OLD HONG KONG
- The Western District -
"The World of Suzie Wong"
The Western District is an area west of Central District on Hong Kong Island's north shore and is quite historical because it was here Royal Navy Commander Belcher with a group of marines landed at Possession Point in 1841. They had noticed a flat area a little up the mountain slope and decided that this was a good place to land and make camp. They cleared a track from the coast up to the camp site, and that track must be what became the first road in Hong Kong: Possession Street. And indeed, - it is still there to this day.
Here, - for the first time -,they planted the British flag in Chinese soil and Queen Victoria could now welcome a new colony to her Empire. Her mighty Royal Navy took possession of Hong Kong, and started to survey the splendid natural harbour, which proved to be deep and well sheltered.
Other street names a little west of Possession Street indicate that they too, were made very early in the history of the new colony: First Street, Second Street and Third Street. We are where Hong Kong was born.
The flat plateau where the landing party settled, is also there to this day. It is now a small park, - Hollowood Park -, and can be found to the right of where Possession Street ends. As a memory of the take over of the new colony, a sort of marker was erected at the spot where the flag was raised. It has now long gone , but still excists. It was taken across the water to Kowloon to Hong Kong Historical Museum, where you can see, - and touch it -, if you want. Hollywood Park has been completely redesigned as a Chinese park with moon-gates, pavillions, pagodas and lakes. But Possession Point is no more. It is now buried deep under reclaimed land, but must have been where Queen's Road suddenly takes a sharp turn outwards towards the harbour, - and then turns back again. If Queen's Road was constructed along the original coast, this unmotivated bulge could very well indicare, that here was a small peninsula, - with Possession Point at the tip.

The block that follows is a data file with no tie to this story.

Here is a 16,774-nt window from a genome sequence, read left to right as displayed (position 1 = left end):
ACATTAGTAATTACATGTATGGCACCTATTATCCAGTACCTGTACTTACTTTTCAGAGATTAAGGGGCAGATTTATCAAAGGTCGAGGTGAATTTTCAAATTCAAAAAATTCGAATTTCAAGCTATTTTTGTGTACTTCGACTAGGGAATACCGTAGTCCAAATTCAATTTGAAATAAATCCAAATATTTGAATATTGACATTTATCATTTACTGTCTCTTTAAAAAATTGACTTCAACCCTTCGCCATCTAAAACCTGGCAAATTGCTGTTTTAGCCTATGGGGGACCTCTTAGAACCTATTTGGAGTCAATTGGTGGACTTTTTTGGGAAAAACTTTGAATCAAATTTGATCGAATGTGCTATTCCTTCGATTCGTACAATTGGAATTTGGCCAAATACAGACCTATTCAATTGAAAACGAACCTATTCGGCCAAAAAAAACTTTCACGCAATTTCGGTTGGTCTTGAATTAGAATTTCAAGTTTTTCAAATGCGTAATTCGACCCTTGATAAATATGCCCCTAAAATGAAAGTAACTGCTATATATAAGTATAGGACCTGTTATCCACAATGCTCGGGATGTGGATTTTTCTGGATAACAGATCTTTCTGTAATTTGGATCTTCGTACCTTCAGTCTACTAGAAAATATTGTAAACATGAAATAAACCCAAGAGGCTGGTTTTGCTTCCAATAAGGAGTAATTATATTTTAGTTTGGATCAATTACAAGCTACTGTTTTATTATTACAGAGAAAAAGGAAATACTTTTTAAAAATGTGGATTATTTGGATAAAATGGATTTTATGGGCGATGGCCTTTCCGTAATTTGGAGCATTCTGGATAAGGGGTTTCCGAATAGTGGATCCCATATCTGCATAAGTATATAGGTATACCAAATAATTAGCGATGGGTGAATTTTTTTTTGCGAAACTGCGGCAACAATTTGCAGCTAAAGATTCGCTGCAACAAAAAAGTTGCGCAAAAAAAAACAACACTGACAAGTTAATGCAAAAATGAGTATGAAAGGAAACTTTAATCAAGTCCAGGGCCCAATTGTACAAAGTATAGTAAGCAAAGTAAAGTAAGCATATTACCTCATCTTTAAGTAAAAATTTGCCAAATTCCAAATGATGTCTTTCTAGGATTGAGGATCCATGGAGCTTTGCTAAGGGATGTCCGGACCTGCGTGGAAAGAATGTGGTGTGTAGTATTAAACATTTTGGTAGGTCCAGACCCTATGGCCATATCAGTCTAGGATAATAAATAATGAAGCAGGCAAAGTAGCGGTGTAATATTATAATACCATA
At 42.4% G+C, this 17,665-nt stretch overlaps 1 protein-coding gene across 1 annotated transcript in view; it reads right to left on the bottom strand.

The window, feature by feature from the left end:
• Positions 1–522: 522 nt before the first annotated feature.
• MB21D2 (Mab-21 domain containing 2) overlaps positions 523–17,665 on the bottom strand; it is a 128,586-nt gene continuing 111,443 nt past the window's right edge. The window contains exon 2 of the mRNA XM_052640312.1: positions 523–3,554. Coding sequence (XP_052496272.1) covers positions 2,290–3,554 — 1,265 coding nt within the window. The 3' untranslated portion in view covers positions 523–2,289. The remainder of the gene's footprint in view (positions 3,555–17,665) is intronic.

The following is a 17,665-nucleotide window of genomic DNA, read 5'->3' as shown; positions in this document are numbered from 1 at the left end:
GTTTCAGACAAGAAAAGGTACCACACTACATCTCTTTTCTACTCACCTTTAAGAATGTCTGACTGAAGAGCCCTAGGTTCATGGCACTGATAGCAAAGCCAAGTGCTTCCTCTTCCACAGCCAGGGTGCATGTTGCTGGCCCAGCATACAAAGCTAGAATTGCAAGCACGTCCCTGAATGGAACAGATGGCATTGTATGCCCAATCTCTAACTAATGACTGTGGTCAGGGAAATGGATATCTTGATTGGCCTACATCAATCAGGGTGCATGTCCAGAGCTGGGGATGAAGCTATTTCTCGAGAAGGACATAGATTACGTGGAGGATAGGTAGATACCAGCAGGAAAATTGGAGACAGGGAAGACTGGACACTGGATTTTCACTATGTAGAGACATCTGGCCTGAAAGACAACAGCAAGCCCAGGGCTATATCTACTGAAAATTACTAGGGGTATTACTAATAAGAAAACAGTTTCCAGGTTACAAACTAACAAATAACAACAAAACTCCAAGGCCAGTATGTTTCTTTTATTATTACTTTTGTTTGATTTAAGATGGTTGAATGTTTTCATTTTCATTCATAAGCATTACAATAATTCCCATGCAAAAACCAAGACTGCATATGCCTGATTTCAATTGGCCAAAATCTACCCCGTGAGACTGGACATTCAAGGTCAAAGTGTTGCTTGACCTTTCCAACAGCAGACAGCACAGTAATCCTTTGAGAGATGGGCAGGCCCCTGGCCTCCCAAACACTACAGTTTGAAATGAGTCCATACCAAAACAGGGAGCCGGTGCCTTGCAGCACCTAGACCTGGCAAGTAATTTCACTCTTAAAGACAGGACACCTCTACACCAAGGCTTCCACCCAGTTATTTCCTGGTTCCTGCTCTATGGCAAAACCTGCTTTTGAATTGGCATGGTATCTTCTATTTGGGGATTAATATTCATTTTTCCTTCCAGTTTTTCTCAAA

The British conquerers, - however -, never settled permanently at the point where they first landed. Eventually they preferred to move further to the east, and instead Chinese settlers moved in and completely took over this historical Western District. Therefore it has been very little influenced by European culture, and that is the reason why I , -120 years later-, loved to take long, long walks in this area. The sights, smells, and sounds combined with this mysterious "something" that is difficult to explain, drew me there, - and the architecture was fantstic.
Everything was there. Not just an old building here and there, - but complete streets and blocks, - untouched by modern times, - and completely free of tourists. This place oozed history, athmosphere and beauty, but in spite of this strange beauty that old things have, - the sanitary condition must have beena nightmare.
But it was last call! The demolision teams with their wrecking balls came closer and closer, - house after house fell -, and it was evident, that this special Hong Kong culture was going to disappear for good, - and did so at an alarming rate!